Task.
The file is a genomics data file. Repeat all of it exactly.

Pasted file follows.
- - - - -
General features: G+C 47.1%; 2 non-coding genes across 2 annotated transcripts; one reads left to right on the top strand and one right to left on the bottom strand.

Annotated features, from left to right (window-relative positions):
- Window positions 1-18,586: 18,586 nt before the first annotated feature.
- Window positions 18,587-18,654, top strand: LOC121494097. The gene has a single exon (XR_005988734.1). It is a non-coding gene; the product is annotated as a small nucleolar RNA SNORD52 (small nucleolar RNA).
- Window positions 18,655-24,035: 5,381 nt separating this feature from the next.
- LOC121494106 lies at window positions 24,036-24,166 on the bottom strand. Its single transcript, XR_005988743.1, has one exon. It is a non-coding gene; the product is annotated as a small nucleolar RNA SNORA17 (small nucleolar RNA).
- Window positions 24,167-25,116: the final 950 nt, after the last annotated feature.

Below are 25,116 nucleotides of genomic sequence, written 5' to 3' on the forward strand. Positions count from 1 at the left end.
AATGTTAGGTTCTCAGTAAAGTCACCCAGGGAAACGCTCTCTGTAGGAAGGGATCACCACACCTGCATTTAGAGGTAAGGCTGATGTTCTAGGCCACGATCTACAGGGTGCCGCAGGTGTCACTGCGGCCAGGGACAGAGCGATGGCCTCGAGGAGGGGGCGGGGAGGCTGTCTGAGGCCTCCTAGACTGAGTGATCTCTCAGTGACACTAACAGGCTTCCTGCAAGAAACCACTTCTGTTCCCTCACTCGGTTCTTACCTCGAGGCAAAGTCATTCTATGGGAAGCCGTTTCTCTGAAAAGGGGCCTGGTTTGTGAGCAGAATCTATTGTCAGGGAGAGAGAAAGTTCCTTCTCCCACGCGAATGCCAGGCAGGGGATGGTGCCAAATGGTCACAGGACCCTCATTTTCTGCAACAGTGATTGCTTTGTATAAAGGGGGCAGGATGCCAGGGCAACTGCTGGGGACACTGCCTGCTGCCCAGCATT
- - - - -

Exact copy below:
General features: G+C 47.1%; 2 non-coding genes across 2 annotated transcripts; one reads left to right on the top strand and one right to left on the bottom strand.

Annotated features, from left to right (window-relative positions):
- Window positions 1-18,586: 18,586 nt before the first annotated feature.
- Window positions 18,587-18,654, top strand: LOC121494097. The gene has a single exon (XR_005988734.1). It is a non-coding gene; the product is annotated as a small nucleolar RNA SNORD52 (small nucleolar RNA).
- Window positions 18,655-24,035: 5,381 nt separating this feature from the next.
- LOC121494106 lies at window positions 24,036-24,166 on the bottom strand. Its single transcript, XR_005988743.1, has one exon. It is a non-coding gene; the product is annotated as a small nucleolar RNA SNORA17 (small nucleolar RNA).
- Window positions 24,167-25,116: the final 950 nt, after the last annotated feature.

Below are 25,116 nucleotides of genomic sequence, written 5' to 3' on the forward strand. Positions count from 1 at the left end.
AATGTTAGGTTCTCAGTAAAGTCACCCAGGGAAACGCTCTCTGTAGGAAGGGATCACCACACCTGCATTTAGAGGTAAGGCTGATGTTCTAGGCCACGATCTACAGGGTGCCGCAGGTGTCACTGCGGCCAGGGACAGAGCGATGGCCTCGAGGAGGGGGCGGGGAGGCTGTCTGAGGCCTCCTAGACTGAGTGATCTCTCAGTGACACTAACAGGCTTCCTGCAAGAAACCACTTCTGTTCCCTCACTCGGTTCTTACCTCGAGGCAAAGTCATTCTATGGGAAGCCGTTTCTCTGAAAAGGGGCCTGGTTTGTGAGCAGAATCTATTGTCAGGGAGAGAGAAAGTTCCTTCTCCCACGCGAATGCCAGGCAGGGGATGGTGCCAAATGGTCACAGGACCCTCATTTTCTGCAACAGTGATTGCTTTGTATAAAGGGGGCAGGATGCCAGGGCAACTGCTGGGGACACTGCCTGCTGCCCAGCATT